A few hours after the dust had settled on Sunderland’s deeply unsatisfactory point against Crystal Palace, Gustavo Poyet was back at the Academy of Light.
The reason for his Sunday visit? To watch the under-18s. This has been a regular pilgrimage in recent weeks for the Black Cats boss, who has also taken a keen interest in the under-21s.
He has been, he admits, “in daily contact” with Kevin Ball and Ged McNamee about the performance, playing style and results of the club’s underage sides.
As the battle rages for Sunderland’s Premier League future, it is instructive. As well as trying to shore up their position in the top flight, Poyet is also plotting a longer-term vision and that involves him mapping out a playing philosophy for the club’s younger players.
Pretty soon every boy in red-and-white will be playing with the possession-centric philosophy that the Uruguayan has demanded from his senior side.
For a club that has had more new directions that top-10 finishes this century, the renewed focus on laying down long-term foundations is to be welcomed.
Plenty might come between Poyet’s vision and it being played out in practice but, in the weekend when Arsene Wenger passes 1,000 games at Arsenal, it is a concession to thinking ahead from a club that has had too much change in recent years. He says: “Of course you concentrate on the immediate things, but when you have time you look beyond them.
“For example, now we have a sporting director who can answer the phone to all of the agents. That gives me time.
“Sunday afternoons I have been looking a bit at how the Under-18s have been playing and the Under-21s the other day, to make decisions on players’ futures and when we can train with them, have contact with them.
“We have had the meeting with the Under-18s after the disappointment of Newcastle in the FA Youth Cup. I told them what I would like them to do. I watched a bit of the games last week because we were here. I have watched a pattern of play we are trying to set up in the academy, when we are doing well, especially away from home.
“In the Under-21s we are practically in daily touch with them, deciding on players who are going to stay. Even if we only see Saturday, at 3pm, we are doing all of the other things that need to be done.”
Other managers might want to delegate those responsibilites but Poyet is clearly beginning to think beynd his two-and-a-half year contract with Sunderland. Short-term thinking is not for him.
“That’s my character. I want to be part of it,” he said.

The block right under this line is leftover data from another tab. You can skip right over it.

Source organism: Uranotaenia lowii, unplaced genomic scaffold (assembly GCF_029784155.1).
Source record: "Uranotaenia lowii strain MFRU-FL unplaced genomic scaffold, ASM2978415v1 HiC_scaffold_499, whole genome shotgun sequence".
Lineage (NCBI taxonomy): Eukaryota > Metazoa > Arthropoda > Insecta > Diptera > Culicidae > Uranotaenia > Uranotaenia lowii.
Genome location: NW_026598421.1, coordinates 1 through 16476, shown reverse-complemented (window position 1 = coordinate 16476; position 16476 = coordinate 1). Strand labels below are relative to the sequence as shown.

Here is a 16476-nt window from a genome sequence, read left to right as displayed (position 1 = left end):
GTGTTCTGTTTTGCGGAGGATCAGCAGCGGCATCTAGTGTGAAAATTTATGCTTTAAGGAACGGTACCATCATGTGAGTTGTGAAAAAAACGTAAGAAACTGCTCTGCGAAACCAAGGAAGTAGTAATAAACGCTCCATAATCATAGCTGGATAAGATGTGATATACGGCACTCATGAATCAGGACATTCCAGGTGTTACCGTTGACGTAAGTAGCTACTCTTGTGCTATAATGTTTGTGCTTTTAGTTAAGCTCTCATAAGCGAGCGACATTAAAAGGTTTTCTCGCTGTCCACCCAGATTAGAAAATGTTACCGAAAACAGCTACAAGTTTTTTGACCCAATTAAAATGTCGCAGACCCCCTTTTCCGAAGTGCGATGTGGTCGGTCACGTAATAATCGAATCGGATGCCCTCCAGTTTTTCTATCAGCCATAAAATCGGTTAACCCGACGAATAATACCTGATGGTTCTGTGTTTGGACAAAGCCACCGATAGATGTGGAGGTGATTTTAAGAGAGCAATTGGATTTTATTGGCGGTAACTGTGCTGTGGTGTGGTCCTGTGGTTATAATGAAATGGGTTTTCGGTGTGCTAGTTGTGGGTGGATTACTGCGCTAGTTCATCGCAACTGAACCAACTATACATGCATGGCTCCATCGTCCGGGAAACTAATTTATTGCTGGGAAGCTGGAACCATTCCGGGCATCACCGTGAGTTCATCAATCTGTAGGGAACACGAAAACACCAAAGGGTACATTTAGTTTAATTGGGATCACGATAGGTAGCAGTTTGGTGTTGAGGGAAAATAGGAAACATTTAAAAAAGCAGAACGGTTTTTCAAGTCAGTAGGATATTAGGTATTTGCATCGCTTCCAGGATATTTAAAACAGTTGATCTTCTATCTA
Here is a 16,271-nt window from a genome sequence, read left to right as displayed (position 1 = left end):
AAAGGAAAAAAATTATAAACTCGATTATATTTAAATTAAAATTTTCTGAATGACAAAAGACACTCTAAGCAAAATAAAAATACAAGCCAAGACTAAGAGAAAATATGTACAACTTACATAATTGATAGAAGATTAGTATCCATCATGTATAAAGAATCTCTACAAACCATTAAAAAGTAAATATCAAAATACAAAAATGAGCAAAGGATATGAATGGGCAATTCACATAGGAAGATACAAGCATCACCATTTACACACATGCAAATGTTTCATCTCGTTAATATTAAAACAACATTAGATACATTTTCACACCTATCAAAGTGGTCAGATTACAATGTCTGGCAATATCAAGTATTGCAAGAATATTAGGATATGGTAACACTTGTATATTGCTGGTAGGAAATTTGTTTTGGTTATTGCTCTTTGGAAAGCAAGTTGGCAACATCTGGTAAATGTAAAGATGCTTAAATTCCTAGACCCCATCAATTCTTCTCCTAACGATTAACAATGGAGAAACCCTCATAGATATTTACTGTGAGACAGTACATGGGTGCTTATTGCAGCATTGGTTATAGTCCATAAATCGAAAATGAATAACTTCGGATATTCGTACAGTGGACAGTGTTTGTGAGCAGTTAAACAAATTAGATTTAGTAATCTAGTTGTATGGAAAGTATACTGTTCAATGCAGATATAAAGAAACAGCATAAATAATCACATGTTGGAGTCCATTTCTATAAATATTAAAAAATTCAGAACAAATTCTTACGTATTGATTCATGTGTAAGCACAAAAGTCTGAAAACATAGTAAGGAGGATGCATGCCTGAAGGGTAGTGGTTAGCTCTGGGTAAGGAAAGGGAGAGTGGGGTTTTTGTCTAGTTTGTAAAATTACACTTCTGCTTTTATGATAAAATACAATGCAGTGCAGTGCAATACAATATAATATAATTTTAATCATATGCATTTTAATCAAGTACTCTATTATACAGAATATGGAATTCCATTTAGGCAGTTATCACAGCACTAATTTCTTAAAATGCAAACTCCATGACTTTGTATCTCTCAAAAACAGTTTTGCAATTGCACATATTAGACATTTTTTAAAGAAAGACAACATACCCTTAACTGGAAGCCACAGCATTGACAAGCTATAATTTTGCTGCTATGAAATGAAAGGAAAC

“You can’t just concentrate now and just finish the season by getting safe with a late goal and go ‘It’s a nightmare, I’ve got 11 players signing for other teams and everything has gone’. I hate that. It would be starting from zero. Even minus 10.”
Not that Poyet doesn’t understand the importance of the pressing business at hand.
In a week when Sunderland revealed losses of £23m – and admitted in their accounts that losing Premier League status would hurt the business – Poyet feels the burden of keeping the club in the Premier League. He said: “I do feel that responsibility, but I love responsibility and pressure. I want to make sure that we start to make money or not lose as much money.
“It is important that we pay attention to the academy and have stability and so that you don’t need to keep sacking managers, paying them off, starting from zero and rebuilding.
“And having a sporting director and then, again, having another sporting director. That’s how also you lose money.
“It’s about stability. It is difficult because you have the pressure of the fans and everyone thinks you should be Champions League, Europa League, but that’s not possible. The 10 teams at the bottom can have the same fight, care as much as the opposition, run as much as the opposition and there are still three teams that go down.
“Sometimes you can’t get safe because you have done something wrong. You didn’t win enough points before. It’s not from what you do now.”
Inside the club, there is no doubt that survival is seen as key to keeping the club on track in the short-term.
Defeat in that goal, along with the raft of contracts that are coming to an end, would see a very different Sunderland lining up for the first game of next season. Stay up and the club are quietly confident the era of relegation battles will come to an end.
The problem is that Poyet is currently stuck in between two stools: battling to keep Sunderland up with a squad that he has serious doubts about while also planning for a long-term future that is uncertain.
If his survival mission succeeds, it will be a remarkable achievement given Sunderland’s predicament when he arrived.
“The owner and the chief executive knew it was a challenge and I want to pay it back. That is very important to me,” he said.
“Staying up can change the future of everyone at the football club and mine as well. No doubt the focus is on that. We have to believe we can build something important for the club.”